At one time, Los Angeles County's South Bay region was the U.S. home for all Big 3 Japanese OEMs—Nissan was in Gardena before it split for Tennessee in 2005; Toyota was in Torrance before it moved to Texas in '17; and Honda is still on its Torrance campus and has been since 1990 (before that they were in Gardena since the '60s). The South Bay is also widely believed to be one of the birthplaces of import street racing in America, a phenomena with roots in the late '70s and early '80s that helped inspire and drive entire new subcultures of car enthusiasts. Get lucky enough to score a ride around the area with a local who's been there forever (we actually have one on staff, who may or may not have engaged in said illicit racing), and after pointing out landmark after landmark, you start to get a sense of the importance of this area to our scene.
In the shadow of one of the last monuments to Nissan's time in California, South Bay Sundays holds its monthly cars and coffee-styled meet on each third Sunday from 7 to 10 in the morning. The get together is held in the actual parking lot of Nissan's old HQ, but these days the building is owned by distributor Tireco. And for December, SBS partnered with Tireco brand Milestar Tires and shop Gasratz Customs to host one of the LA Fire Department and local TV station ABC7's "Spark of Love" Toy Drive events.
South Bay Sundays manager Rob Pia invited us to come check out his event and see what they were all about, and it just so happened to coincide with the Spark of Love Toy Drive. Not dissimilar from what the Purist Group does with its Winter Drive each year, SBS put the word out for donations at this toy drive to help the less fortunate this holiday season, and the enthusiast community, as it always does, responded with open hearts. Some of you might recall Rob's name from our Wekfest LA coverage this year, as we had an instant crush on his Honda Legend, and it was a chance encounter at Winter Drive when he mentioned we should stop by—and we're glad we did.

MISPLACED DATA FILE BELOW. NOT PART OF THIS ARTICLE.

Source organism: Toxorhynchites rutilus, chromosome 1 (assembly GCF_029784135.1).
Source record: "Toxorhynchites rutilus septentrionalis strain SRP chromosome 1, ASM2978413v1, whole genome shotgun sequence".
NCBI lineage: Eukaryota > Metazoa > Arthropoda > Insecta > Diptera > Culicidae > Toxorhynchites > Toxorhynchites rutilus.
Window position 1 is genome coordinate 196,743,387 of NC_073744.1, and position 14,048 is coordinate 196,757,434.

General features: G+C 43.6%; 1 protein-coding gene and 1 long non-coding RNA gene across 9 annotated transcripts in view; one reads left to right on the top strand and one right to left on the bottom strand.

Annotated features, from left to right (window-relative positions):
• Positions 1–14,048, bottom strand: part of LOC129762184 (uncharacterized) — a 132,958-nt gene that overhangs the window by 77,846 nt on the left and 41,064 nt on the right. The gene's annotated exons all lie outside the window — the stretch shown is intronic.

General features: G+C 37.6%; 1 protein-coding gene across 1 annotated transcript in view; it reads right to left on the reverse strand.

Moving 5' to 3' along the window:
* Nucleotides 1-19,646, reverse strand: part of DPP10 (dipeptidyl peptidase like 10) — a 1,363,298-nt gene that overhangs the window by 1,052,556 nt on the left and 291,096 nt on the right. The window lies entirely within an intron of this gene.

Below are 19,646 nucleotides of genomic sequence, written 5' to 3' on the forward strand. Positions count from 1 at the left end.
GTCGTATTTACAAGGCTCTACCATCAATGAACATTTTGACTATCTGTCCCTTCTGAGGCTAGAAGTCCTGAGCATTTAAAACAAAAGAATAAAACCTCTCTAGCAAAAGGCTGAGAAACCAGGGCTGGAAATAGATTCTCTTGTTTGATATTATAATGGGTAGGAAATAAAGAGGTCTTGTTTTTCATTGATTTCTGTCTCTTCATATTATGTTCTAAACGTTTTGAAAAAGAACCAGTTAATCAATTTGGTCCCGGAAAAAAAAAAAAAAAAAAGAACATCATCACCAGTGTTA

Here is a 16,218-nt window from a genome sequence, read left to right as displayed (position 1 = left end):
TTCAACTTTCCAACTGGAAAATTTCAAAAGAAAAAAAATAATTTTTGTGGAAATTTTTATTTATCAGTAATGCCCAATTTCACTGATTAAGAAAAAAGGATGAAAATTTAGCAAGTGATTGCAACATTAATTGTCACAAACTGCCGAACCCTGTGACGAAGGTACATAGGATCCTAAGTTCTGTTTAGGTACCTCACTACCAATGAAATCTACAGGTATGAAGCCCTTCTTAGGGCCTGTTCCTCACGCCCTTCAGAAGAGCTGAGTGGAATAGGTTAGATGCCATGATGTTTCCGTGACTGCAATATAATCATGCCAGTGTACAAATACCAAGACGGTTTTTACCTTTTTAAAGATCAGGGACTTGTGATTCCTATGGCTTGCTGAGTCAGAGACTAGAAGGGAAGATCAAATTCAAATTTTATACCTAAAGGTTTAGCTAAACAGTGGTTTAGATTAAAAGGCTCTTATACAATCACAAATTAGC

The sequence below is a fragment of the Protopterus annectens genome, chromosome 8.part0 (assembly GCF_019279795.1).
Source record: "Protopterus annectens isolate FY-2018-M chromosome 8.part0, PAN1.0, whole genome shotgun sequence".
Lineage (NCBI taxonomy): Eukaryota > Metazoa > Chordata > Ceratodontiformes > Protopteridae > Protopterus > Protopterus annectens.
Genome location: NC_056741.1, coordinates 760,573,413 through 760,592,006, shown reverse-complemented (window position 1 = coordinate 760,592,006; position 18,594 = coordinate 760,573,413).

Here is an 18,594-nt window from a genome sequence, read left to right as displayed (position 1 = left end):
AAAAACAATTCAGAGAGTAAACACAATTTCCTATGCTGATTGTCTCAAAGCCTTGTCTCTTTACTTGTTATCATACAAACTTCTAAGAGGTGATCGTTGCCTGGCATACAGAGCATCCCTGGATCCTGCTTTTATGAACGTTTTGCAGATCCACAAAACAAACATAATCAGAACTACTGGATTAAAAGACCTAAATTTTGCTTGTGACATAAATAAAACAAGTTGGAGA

In a garden in front of the building (one with a plaque that reads: "Landscape Area Donated by Datsun Dealers"), organizers parked Yutaka Katayama's - or more popularly, Mr. K's—1972 Datsun 240Z for the toy drive, the G-nosed personal car of the first president of Nissan Motors USA. Katayama-san, who passed in 2015 at 105 years old, is credited with convincing Nissan to have a headquarters in the US and also championing affordable sports cars for the brand in the '60s and '70s, making him a saint in our eyes. Not far from where Mr. K's Z was stationed sat the "Phantom Z," a one-off, shooting-brake styled S30 Sport Wagon, which was apparently dreamed up by Yoshihiko Matsuo, the original designer of the 240Z.
As a meet, South Bay Sundays very much draws from many different pools of enthusiasts, and in a lot of ways getting three hours for it all seems like not enough. In addition to Japanese and European tuner cars and nostalgia, the event featured lots of domestic fare, from hot rods and rat rods to lowriders and old pickups.
Maybe this clean 1966 C10 with a built Honda Ruckus strapped to its bed was the best expression of the diversity of South Bay Sundays. As a builder, if you're not going to be boxed in by category, this is how you should do it—flawless execution.
We don't know anything about the Lincoln Continental, except that we loved the ones that were at SBS. Most at the event were from the line's fourth generation (we think), and with its boxy design, boat-ish dimensions, and factory suicide doors, the platform is naturally sinister looking. We saw a couple on airbags, too, which kinda makes the model a great candidate for an anti-VIP VIP car.
We cannot betray our mainstays, and there were quite a few great examples at South Bay Sundays that made our hearts race - but the more we come to events like this, the more we appreciate the rare birds in our midst's. It was hard to miss this Toyota Sports 800 primarily because the thing is so tiny—you could probably fit two in an average parking space. The goofy little machine was Toyota's first production sports car and came with a 44-horsepower 800cc engine, putting into perspective how far the brand has come in making fun-to-drive cars.